Launching 5G -the end of 3G
Beginning this month, January 2022, mobile phone providers will be turning off their 3G networks. The Federal Communication Commission (FCC) has indicated that some older phones, certain tablets, smart watches, home security systems and personal emergency response systems (aka the help I’ve fallen button) will stop working once 3G networks are turned off.
The FCC has written guidance on what to expect. You can find the article on the FCC website here:
Resolving the issue *might* be as simple as installing an update on your device. In preparation for the 3G retirement, some cell phone providers are offering free, or reduced cost upgrades for older devices.
If you want to know what your individual cell phone provider’s timeline for these updates are, you can find that information on your cell phone providers website page dedicated to 3G questions or call them:
T-Mobile or Sprint shutdowns begin March 31, 2022
Verizon Wireless shutdowns FINISH December 31, 2022
AT&T shutdowns FINISH February 2022
If you received a personal emergency response system through the Medicaid program you can reach out to your case manager at the Department of Human Services office or community action agency that covers your location for further guidance.
If you use a personal emergency response system that you pay for privately you should contact your provider to ask whether their equipment will need to be updated to accommodate the end of the 3G network.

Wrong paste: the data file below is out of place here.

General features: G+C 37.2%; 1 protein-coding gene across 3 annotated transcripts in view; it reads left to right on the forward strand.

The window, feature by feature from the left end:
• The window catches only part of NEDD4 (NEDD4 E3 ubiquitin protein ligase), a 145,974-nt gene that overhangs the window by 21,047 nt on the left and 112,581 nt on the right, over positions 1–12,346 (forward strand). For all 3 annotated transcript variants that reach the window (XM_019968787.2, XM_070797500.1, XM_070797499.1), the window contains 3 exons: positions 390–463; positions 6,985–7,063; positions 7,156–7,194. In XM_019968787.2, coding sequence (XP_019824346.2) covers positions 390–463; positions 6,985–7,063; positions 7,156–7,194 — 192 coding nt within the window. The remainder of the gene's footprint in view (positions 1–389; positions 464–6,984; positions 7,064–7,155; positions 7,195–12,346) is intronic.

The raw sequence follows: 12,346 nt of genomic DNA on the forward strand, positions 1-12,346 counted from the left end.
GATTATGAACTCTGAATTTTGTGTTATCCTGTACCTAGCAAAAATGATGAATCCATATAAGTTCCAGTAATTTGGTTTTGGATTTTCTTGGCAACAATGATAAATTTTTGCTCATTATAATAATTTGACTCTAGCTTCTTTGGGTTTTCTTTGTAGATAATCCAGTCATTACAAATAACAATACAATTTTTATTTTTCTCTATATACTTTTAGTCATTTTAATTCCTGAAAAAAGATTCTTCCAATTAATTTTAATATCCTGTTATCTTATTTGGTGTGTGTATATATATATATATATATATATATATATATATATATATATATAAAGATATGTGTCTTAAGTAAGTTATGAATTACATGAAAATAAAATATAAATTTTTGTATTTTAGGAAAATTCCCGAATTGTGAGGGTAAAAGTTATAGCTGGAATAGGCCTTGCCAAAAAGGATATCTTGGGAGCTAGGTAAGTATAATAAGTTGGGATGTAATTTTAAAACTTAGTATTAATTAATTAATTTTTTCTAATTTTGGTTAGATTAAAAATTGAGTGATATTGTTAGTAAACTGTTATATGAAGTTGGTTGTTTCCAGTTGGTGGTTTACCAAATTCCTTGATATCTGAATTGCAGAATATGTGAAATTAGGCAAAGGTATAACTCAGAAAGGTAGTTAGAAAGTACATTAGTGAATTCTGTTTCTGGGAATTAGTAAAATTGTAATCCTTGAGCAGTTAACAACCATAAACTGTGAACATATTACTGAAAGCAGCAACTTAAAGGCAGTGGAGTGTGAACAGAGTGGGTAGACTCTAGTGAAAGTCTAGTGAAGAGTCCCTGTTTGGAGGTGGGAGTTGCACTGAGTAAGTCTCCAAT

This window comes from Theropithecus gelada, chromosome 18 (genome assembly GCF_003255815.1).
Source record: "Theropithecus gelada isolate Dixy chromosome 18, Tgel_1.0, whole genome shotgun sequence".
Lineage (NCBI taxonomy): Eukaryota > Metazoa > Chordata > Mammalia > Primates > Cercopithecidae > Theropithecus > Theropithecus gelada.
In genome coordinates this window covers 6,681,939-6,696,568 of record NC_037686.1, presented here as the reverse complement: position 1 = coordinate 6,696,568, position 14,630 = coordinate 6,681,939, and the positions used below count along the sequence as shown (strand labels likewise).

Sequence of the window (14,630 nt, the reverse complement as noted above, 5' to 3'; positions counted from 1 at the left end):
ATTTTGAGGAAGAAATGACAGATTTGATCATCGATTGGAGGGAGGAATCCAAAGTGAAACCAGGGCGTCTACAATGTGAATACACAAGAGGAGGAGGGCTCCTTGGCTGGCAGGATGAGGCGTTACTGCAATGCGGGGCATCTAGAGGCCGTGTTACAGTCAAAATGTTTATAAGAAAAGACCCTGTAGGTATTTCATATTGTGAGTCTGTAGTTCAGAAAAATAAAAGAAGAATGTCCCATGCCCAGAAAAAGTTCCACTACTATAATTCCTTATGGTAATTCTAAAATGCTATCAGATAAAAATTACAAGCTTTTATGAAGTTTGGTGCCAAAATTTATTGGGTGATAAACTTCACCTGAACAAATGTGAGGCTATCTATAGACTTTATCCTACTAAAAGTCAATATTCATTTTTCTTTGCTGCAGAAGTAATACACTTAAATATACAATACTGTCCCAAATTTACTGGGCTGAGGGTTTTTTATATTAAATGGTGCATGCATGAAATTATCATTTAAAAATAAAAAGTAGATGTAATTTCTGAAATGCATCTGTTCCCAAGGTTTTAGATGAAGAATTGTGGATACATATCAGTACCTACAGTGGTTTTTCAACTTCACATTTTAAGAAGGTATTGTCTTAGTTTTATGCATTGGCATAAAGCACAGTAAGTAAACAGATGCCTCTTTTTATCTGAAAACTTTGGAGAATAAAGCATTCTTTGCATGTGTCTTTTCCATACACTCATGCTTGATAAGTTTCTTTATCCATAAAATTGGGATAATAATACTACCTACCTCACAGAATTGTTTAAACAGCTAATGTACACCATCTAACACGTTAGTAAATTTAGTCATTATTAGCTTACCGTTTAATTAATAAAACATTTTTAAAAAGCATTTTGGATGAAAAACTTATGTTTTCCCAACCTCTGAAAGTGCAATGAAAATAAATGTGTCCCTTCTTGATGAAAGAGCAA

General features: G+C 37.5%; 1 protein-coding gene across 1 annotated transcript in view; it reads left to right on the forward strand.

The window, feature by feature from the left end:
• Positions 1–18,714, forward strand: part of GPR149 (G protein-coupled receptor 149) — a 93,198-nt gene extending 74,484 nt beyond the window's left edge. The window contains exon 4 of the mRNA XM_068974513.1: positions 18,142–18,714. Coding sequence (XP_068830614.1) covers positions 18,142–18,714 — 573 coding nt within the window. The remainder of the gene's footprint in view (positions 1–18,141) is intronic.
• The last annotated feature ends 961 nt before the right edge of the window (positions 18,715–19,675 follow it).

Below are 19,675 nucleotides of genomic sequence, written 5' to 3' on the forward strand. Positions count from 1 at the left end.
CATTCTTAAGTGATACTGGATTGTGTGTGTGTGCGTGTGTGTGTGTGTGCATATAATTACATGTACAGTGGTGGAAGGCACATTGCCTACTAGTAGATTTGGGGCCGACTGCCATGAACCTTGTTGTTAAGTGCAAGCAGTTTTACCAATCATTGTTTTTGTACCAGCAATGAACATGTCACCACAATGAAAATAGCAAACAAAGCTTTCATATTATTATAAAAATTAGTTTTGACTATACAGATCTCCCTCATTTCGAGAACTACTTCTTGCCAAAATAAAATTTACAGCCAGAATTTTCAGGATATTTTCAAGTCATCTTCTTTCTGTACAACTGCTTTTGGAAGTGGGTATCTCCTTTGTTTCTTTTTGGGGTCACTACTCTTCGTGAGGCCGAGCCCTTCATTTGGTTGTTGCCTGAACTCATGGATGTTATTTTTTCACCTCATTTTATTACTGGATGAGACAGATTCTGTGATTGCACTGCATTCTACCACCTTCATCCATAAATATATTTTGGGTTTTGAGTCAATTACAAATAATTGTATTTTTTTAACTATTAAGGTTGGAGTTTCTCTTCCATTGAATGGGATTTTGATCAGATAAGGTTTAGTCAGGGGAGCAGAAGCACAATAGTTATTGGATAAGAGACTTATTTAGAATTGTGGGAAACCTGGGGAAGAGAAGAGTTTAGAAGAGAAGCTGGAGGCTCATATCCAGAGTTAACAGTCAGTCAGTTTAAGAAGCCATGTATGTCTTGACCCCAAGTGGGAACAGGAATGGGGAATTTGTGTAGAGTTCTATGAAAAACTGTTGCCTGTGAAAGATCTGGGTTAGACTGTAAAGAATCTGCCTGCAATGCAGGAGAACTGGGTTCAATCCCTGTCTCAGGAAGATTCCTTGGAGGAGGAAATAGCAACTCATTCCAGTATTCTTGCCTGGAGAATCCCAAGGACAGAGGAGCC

If you, or someone you care for needs a personal emergency response system, check out the FCC’s Lifeline program. This program helps eligible customers who are low-income get a discount on phone services or internet.
For individuals who need access to broadband internet, the FCC offers a discount up to $50 per month during the COVID pandemic. The FCC’s program can also provide a one-time discount. This benefit is expected to continue through March, 1 2022. You may need internet access to participate in telehealth doctor visits, apply for jobs, help family with virtual classes or many other activities.
The following information is copied from the FCC website https://www.fcc.gov/broadbandbenefit :
Who Is Eligible for the Emergency Broadband Benefit Program?
A household is eligible if a member of the household meets one of the criteria below:
- Has an income that is at or below 135% of the Federal Poverty Guidelinesor participates in certain assistance programs, such as SNAP, Medicaid, or Lifeline;
- Approved to receive benefits under the free and reduced-price school lunch program or the school breakfast program, including through the USDA Community Eligibility Provision in the 2019-2020, 2020-2021, or 2021-2022 school year;
- Received a Federal Pell Grant during the current award year;
- Experienced a substantial loss of income due to job loss or furlough since February 29, 2020 and the household had a total income in 2020 at or below $99,000 for single filers and $198,000 for joint filers; or
- Meets the eligibility criteria for a participating provider’s existing low-income or COVID-19 program.
The update from 3G to 5G will ultimately improve the speed and access with which we can connect with each other. There are financial assistance programs that can help. This is a good thing! In the meantime, like most things in life, better to plan ahead.
According to the Executive Office of Health and Human Services advises the following sites and resources may be available for those customers where their carriers are unable to assist with the transition:
- Rhode Island Office of Health Aging’s DigiAGE program
- Call 401-462-4444 or 2-1-1
- Lifeline Support for Affordable Communications
o Visit https://www.fcc.gov/lifeline-consumers
o E-mail LifelineSupport@usac.org
o Call (800) 234-9473